This year, attendees of the Chatham Literacy’s Fall for Literacy Luncheon found something unusual at each of their tables: a small collection of small, rusty nails.
Why the nails? To honor keynote speaker Jaki Shelton Green, North Carolina’s 2019 poet laureate and a celebrated social activist and instructor within Duke University’s department of Documentary Studies.
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SILER CITY — This year, attendees of the Chatham Literacy’s Fall for Literacy Luncheon found something unusual at each of their tables: a small collection of small, rusty nails.
Why the nails? To honor keynote speaker Jaki Shelton Green, North Carolina’s 2019 poet laureate and a celebrated social activist and instructor within Duke University’s department of Documentary Studies. Along with a catered lunch and plenty of networking, Green took to the stage at Saturday’s event to speak about the power of storytelling.
But first, true to form, Green told a story: the story of one rusty nail. Her great great grandmother, a slave, had been separated from her mother as a child on the plantation where they worked and been sold away to another plantation. The reason? The white children on the plantation had secretly taught her to read and write. The mother kept a rusty nail as a personal token as she sought to buy her own daughter back from slavery. That same nail, like the story that accompanies it, has been passed through Green’s family for generations.
“...My grandmother said, ‘You have to know this story,” Green explained to the audience at the Western Chatham Senior Center. “Your job is to tell. Your job is to write.’”
Green’s longtime passion for serving members of all communities through writing complements Chatham Literacy’s ongoing commitment to teaching literacy skills to Chatham County adults, many of whom are learning English as a second language.
Linda Nalty, Chatham Literacy’s board chairman, said that the organization served 188 adults last year alone, its 11th year of operation. Chatham Literacy’s tutors provided more than 5,000 hours of free instruction to Chatham learners during that time. The result of that work is striking.
“Thirty-seven of those adults increased their literacy by at least one grade,” she said. “Twenty-six adults obtained a new job or promotion; 14 adults became citizens from that group.”
Carolina Fernandez Bello, a 15-year-old high school student, says there are plenty of families in Siler City that could benefit from literacy programs. She is even interested in becoming a tutor herself one day. Bello has watched her own mother, Olga Bello, improve her English skills through the program.
“She has gotten better at English…,” Bello said of her mother. “She doesn’t know a lot of English, but ever since she started coming [to Chatham Literacy], there would be times where I’m having conversations with my sisters and she catches onto what we’re saying and she asks some more about how to pronounce things. That’s something I’ve noticed about her: she’s gotten more excited about understanding English.”
Green encouraged English learners like Bello’s mother to keep investing in their own stories. She urged all those in attendance to show vulnerability, write out their own stories, and imagine themselves “as human museums” with many rooms. Those rooms, Green said, “are really your story rooms.”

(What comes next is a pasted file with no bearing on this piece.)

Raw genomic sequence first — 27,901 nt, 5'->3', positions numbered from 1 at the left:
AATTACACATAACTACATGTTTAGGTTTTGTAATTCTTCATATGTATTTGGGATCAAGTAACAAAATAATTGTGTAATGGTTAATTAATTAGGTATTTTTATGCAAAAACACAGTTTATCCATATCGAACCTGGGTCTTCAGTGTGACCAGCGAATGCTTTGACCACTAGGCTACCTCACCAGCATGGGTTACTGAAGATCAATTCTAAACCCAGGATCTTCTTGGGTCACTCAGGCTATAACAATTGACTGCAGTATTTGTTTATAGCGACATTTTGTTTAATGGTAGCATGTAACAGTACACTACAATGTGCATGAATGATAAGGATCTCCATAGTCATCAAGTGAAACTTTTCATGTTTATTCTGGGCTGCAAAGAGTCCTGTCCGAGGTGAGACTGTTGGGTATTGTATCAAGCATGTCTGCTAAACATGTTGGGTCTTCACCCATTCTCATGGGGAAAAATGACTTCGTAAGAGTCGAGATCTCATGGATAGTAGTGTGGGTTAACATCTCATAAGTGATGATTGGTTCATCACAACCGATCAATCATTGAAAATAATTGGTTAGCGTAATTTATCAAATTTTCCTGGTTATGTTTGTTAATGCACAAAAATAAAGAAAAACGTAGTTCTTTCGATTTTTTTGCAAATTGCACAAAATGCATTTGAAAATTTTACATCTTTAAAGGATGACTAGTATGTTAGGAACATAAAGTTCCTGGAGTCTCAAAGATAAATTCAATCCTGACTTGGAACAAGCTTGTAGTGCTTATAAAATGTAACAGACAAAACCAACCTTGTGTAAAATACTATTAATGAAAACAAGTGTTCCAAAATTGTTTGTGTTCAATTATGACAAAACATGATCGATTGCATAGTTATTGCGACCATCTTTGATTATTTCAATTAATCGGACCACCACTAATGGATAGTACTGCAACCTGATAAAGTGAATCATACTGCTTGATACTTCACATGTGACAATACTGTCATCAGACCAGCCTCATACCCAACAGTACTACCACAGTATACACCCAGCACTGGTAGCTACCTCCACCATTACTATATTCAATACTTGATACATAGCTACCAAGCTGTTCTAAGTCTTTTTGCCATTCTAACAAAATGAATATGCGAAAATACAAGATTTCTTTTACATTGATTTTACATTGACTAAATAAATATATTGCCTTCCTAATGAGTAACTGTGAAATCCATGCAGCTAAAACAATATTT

“Only you should be the ones constructing these rooms,” she said. “Only you should have a conscious sense, or a conscious awareness of your personal power that is lodged deep in the DNA of your stories.”
Still, she shared a word of warning.
“In our immediate present lives in this American culture,” Green said, “we witness how judgements, stereotypes and fake information has literally destroyed lives. Be very, very careful with your power, and the powerful truths of your story.”
Retired educator Gwen Overturf attended the fall luncheon partly because of her interest in tutoring Chatham County adults. She became familiar with Chatham Literacy though her work with Communities in Schools. After years spent working with young students, she now wants to “make that little turn” and serve adults seeking higher levels of literacy.
“This has really gone so far to bring [together] not only people who are .... trying to acquire literacy and the people who want to impart literacy, but to bring Siler City more into the fold [of Chatham County] in a really positive way,” she said.
Joan Lipsitz served on Chatham Literacy’s board for almost seven years. She also spent time tutoring a young woman who later became a U.S. citizen. She recalled the memory fondly.
“It was thrilling,” she said. “My husband and I had tutored her and my husband got our representative to have a flag flown over the capitol... our congressman had a flag flown for her, in her honor, with a certificate. And that was our gift to her for her getting citizenship. And that was just thrilling.”
Lipsitz wants to see Chatham Literacy continue to work in coalition with other community nonprofits to serve Chatham’s changing demographics and “deep needs.”
Some of the nearly 100 fall luncheon attendees walked away with copies of Green’s many poetry collections. Others had won raffle prizes. But still more left the event with memories of a rusty nail and a renewed sense of urgency for community, collaboration, literacy and learning.
Vicki Newell, Chatham Literacy’s executive director, said more than $14,000 was raised for the organization at the event.